Responses to COVID-19: Stepping up to the plate
David Burrows examines companies’ responses to the COVID-19 crisis – exemplary or otherwise
In one Bristol community this year, the Easter Bunny escaped lockdown and left chocolate eggs on doorsteps. Disguised as supermarket delivery drivers, the treats were left at households displaying pictures of rainbows in support of frontline workers. The initiative wasn’t picked up in the press but is a brilliant example of a company – in this case Morrisons – showing its caring side during the COVID-19 crisis. “It’s genius,” says Elizabeth Adams, managing director in strategic communications at FTI Consulting, which advises companies during crises and unexpected events.
Morrisons has also committed to pay all its small suppliers immediately (the first major supermarket to do so) and received plaudits for its treatment of staff. “We expect the days, weeks and months ahead to be very testing and we are determined to do our bit,” says chief executive David Potts. This, it seems, is a business in touch with its customers, its suppliers and its workforce.
Now consider JD Wetherspoon – the pub chain founded and chaired by Tim Martin, who, when pubs were ordered to close, suggested staff found a job at Tesco instead. He then wrote to suppliers, according to an email seen by sustainability organisation Foodservice Footprint, asking for a “moratorium on payments until the pubs reopen”. Outstanding invoices would not be paid. In its latest financial year, Wetherspoon reported revenues of £1.8bn on pre-tax profit of £102.5m. Martin, a millionaire, signed off with the words: “Best of luck.”
Are these cases of companies that care and couldn’t care less, or has fortune smiled on some and not others? Many businesses are at the sharp end – in some cases with zero revenue and no idea how to act or behave. Others have found themselves in an extraordinarily relevant place.
“I don’t think when people were writing their purpose statements that anybody imagined it would be tested in this kind of scenario”
For hospitality, leisure and travel businesses, it’s an “unforgiving environment”, says Jon Chandler, CEO at Quiller Consultants, which specialises in reputation. The damage could last years, rather than months. At the other end of the spectrum are the supermarkets and healthcare providers. “Their products and services are part of the solution,” Chandler notes. Their challenges are different: for many it’s about hiring and training enough staff and ensuring those at work remain safe, he adds.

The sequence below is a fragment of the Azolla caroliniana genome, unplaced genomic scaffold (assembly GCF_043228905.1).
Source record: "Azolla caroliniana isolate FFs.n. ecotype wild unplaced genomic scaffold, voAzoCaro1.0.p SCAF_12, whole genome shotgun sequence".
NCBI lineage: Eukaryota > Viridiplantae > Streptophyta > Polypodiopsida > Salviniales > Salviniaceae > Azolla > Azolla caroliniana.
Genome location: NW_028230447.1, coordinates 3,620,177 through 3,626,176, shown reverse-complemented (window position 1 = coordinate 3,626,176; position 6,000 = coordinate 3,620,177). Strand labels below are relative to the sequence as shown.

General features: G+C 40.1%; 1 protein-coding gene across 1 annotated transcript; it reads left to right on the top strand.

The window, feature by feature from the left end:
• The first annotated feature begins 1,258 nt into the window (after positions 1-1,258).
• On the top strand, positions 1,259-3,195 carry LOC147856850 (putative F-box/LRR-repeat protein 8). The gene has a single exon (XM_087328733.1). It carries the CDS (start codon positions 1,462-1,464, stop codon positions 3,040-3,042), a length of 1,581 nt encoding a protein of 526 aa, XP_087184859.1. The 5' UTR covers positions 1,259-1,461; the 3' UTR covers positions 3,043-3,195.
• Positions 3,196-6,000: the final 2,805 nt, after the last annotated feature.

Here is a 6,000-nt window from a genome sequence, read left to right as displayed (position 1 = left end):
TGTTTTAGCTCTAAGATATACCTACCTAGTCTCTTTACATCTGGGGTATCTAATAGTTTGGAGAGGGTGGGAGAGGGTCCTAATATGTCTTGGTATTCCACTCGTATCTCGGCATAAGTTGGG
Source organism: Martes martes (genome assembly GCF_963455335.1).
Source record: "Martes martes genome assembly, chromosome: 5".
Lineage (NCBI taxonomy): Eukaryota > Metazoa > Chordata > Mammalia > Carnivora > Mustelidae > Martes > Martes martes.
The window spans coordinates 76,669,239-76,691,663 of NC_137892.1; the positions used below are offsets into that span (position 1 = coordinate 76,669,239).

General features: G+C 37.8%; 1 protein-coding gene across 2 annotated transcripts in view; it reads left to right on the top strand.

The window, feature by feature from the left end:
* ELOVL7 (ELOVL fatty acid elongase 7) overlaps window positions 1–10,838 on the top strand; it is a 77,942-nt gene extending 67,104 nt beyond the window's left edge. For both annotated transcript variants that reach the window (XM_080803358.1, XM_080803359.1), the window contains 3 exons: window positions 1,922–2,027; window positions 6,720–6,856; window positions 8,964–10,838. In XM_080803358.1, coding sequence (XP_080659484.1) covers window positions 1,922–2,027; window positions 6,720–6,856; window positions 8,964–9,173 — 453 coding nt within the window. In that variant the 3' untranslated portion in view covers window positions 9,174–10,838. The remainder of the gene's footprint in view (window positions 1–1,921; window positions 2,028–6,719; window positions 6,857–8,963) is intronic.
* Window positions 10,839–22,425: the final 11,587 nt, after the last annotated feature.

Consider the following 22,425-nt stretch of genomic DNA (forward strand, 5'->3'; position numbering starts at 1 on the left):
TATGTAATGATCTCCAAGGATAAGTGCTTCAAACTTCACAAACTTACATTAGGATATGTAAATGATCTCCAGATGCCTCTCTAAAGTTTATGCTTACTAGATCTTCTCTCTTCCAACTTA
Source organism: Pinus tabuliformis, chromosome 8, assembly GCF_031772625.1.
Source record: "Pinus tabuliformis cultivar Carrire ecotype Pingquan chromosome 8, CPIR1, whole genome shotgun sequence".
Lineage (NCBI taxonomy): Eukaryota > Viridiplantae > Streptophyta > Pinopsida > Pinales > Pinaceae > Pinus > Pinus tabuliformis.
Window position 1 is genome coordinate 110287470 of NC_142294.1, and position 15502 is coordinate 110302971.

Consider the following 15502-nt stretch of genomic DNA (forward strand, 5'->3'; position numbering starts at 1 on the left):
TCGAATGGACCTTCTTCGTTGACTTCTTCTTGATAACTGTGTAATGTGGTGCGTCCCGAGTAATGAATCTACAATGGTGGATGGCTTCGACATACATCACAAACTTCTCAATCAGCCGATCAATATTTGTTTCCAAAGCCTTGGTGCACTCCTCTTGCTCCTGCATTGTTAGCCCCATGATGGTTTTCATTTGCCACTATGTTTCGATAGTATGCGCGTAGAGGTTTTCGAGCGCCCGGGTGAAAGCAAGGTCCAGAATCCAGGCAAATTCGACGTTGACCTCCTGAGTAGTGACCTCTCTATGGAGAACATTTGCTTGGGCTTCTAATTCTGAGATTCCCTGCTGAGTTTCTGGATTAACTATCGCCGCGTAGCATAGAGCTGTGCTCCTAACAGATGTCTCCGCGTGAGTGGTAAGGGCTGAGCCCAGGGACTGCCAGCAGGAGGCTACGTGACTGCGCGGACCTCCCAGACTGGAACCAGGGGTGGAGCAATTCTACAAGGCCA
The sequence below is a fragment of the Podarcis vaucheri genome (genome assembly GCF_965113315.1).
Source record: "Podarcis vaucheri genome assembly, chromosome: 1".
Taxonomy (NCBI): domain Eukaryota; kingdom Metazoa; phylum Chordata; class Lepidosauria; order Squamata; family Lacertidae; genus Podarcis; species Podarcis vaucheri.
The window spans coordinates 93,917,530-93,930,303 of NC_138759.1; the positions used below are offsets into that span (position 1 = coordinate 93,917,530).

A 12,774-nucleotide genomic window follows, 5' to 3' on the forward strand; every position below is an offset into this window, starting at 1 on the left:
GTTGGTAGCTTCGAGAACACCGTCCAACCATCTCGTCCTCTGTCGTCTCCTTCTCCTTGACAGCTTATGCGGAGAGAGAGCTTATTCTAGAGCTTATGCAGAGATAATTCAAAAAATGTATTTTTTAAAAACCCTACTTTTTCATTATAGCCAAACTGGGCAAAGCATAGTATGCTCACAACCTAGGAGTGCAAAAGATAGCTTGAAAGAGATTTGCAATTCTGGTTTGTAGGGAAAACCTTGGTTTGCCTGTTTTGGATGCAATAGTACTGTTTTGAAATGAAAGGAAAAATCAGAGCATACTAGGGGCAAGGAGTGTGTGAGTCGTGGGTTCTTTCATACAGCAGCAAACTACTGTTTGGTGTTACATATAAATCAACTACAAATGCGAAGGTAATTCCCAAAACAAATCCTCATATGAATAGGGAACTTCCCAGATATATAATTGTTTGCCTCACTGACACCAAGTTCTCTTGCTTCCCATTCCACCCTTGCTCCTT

Wherever you look, reputations are at stake. As the FT noted recently: “Banks are exhorted to pass on rate cuts; employers to treat workers well; big companies to pay suppliers promptly. Many businesses claim to serve society, as well as shareholders. This is their chance to prove it.” Or not.
Businesses that have promoted their purpose (see Transform, November 2017) have further to fall now that this is being put to the test. Virgin is one example. Richard Branson has long said that the company’s employees are its top priority. He told Inc. in 2014: “If the person who works at your company is not appreciated, they are not going to do things with a smile.” Virgin Atlantic employees weren’t smiling when they were asked to take eight weeks’ unpaid leave, though. “If Ryanair had tried something similar we would have hardly raised an eyebrow,” noted Mark Ritson in Marketing Week. “But after two decades of marketing we expect Branson and the brand of Virgin to be better than this.”
Perhaps less surprising is that Mike Ashley (SportsDirect) and Phillip Green (Arcadia Group, Topshop) have performed poorly. That Amazon is seemingly at constant odds with unions over the safety and treatment of its workers is also predictable. Tough decisions have been made, and the public can be unforgiving. Consider the outrage when Tottenham Hotspur Football Club announced it was furloughing non-playing staff and it’s easy to see why – if reports are to be believed – the heads of big UK accountants held a virtual meeting to discuss the reputational risk of taking taxpayer money to furlough staff.
In some cases, actions are reportedly more cynical. Some industries are using the current situation to postpone, water down or even wipe out environmental regulation. Campaign group Mighty Earth has identified five ‘coronavirus climate profiteers’ in the US: carmakers, airlines, illegal loggers, the meat industry and fossil fuel companies, including those in the plastics sector. FTI’s Adams says some companies have said “some ridiculous things to protect their interests without listening to the world around them”, but remains hopeful that coronavirus won’t create the cracks in climate change policies that some lobbyists are hoping for: “We’ve gone too far down the path.”